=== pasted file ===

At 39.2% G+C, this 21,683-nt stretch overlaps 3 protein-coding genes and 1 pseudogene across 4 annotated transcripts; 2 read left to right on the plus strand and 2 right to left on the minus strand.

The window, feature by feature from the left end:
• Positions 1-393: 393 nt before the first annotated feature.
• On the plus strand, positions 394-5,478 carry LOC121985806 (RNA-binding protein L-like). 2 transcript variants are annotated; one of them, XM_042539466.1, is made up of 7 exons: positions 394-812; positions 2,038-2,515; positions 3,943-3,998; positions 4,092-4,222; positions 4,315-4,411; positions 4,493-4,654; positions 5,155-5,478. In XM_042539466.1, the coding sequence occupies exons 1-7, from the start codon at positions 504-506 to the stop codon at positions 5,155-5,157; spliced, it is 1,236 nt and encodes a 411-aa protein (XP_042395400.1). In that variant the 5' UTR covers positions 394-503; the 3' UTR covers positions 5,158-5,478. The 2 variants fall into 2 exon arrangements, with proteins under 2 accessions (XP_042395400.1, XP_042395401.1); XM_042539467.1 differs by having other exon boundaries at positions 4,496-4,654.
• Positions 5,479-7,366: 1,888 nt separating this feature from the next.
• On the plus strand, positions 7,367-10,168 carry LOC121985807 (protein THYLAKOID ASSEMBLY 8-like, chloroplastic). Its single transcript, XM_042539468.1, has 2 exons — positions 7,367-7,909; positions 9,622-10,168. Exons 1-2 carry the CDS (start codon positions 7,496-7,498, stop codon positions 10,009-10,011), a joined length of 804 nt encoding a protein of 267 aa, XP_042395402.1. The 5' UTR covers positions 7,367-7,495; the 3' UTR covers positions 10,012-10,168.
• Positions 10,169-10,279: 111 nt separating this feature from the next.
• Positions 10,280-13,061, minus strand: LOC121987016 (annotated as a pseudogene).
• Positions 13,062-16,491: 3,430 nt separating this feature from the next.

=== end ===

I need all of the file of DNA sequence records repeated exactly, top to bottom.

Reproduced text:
At 39.2% G+C, this 21,683-nt stretch overlaps 3 protein-coding genes and 1 pseudogene across 4 annotated transcripts; 2 read left to right on the plus strand and 2 right to left on the minus strand.

The window, feature by feature from the left end:
• Positions 1-393: 393 nt before the first annotated feature.
• On the plus strand, positions 394-5,478 carry LOC121985806 (RNA-binding protein L-like). 2 transcript variants are annotated; one of them, XM_042539466.1, is made up of 7 exons: positions 394-812; positions 2,038-2,515; positions 3,943-3,998; positions 4,092-4,222; positions 4,315-4,411; positions 4,493-4,654; positions 5,155-5,478. In XM_042539466.1, the coding sequence occupies exons 1-7, from the start codon at positions 504-506 to the stop codon at positions 5,155-5,157; spliced, it is 1,236 nt and encodes a 411-aa protein (XP_042395400.1). In that variant the 5' UTR covers positions 394-503; the 3' UTR covers positions 5,158-5,478. The 2 variants fall into 2 exon arrangements, with proteins under 2 accessions (XP_042395400.1, XP_042395401.1); XM_042539467.1 differs by having other exon boundaries at positions 4,496-4,654.
• Positions 5,479-7,366: 1,888 nt separating this feature from the next.
• On the plus strand, positions 7,367-10,168 carry LOC121985807 (protein THYLAKOID ASSEMBLY 8-like, chloroplastic). Its single transcript, XM_042539468.1, has 2 exons — positions 7,367-7,909; positions 9,622-10,168. Exons 1-2 carry the CDS (start codon positions 7,496-7,498, stop codon positions 10,009-10,011), a joined length of 804 nt encoding a protein of 267 aa, XP_042395402.1. The 5' UTR covers positions 7,367-7,495; the 3' UTR covers positions 10,012-10,168.
• Positions 10,169-10,279: 111 nt separating this feature from the next.
• Positions 10,280-13,061, minus strand: LOC121987016 (annotated as a pseudogene).
• Positions 13,062-16,491: 3,430 nt separating this feature from the next.